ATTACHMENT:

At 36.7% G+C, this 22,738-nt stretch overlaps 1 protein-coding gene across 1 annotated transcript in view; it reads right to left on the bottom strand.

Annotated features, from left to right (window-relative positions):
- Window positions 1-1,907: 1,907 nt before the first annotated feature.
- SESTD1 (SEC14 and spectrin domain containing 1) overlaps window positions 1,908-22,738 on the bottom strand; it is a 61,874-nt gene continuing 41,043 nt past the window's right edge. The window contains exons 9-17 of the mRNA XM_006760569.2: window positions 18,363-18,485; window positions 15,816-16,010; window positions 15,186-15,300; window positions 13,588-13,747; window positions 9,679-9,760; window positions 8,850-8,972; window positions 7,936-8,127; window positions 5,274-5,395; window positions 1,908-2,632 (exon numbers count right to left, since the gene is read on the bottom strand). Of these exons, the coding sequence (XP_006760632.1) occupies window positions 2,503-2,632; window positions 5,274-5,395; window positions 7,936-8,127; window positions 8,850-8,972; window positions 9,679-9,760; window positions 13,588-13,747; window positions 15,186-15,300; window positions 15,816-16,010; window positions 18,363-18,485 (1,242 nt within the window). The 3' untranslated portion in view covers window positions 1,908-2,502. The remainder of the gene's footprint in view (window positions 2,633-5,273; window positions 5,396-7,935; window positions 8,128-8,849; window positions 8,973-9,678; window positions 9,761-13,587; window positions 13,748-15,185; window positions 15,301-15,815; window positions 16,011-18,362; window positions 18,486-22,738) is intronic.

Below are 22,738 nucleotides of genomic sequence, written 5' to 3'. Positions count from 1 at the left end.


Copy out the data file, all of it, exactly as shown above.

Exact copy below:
At 36.7% G+C, this 22,738-nt stretch overlaps 1 protein-coding gene across 1 annotated transcript in view; it reads right to left on the bottom strand.

Annotated features, from left to right (window-relative positions):
- Window positions 1-1,907: 1,907 nt before the first annotated feature.
- SESTD1 (SEC14 and spectrin domain containing 1) overlaps window positions 1,908-22,738 on the bottom strand; it is a 61,874-nt gene continuing 41,043 nt past the window's right edge. The window contains exons 9-17 of the mRNA XM_006760569.2: window positions 18,363-18,485; window positions 15,816-16,010; window positions 15,186-15,300; window positions 13,588-13,747; window positions 9,679-9,760; window positions 8,850-8,972; window positions 7,936-8,127; window positions 5,274-5,395; window positions 1,908-2,632 (exon numbers count right to left, since the gene is read on the bottom strand). Of these exons, the coding sequence (XP_006760632.1) occupies window positions 2,503-2,632; window positions 5,274-5,395; window positions 7,936-8,127; window positions 8,850-8,972; window positions 9,679-9,760; window positions 13,588-13,747; window positions 15,186-15,300; window positions 15,816-16,010; window positions 18,363-18,485 (1,242 nt within the window). The 3' untranslated portion in view covers window positions 1,908-2,502. The remainder of the gene's footprint in view (window positions 2,633-5,273; window positions 5,396-7,935; window positions 8,128-8,849; window positions 8,973-9,678; window positions 9,761-13,587; window positions 13,748-15,185; window positions 15,301-15,815; window positions 16,011-18,362; window positions 18,486-22,738) is intronic.

Below are 22,738 nucleotides of genomic sequence, written 5' to 3'. Positions count from 1 at the left end.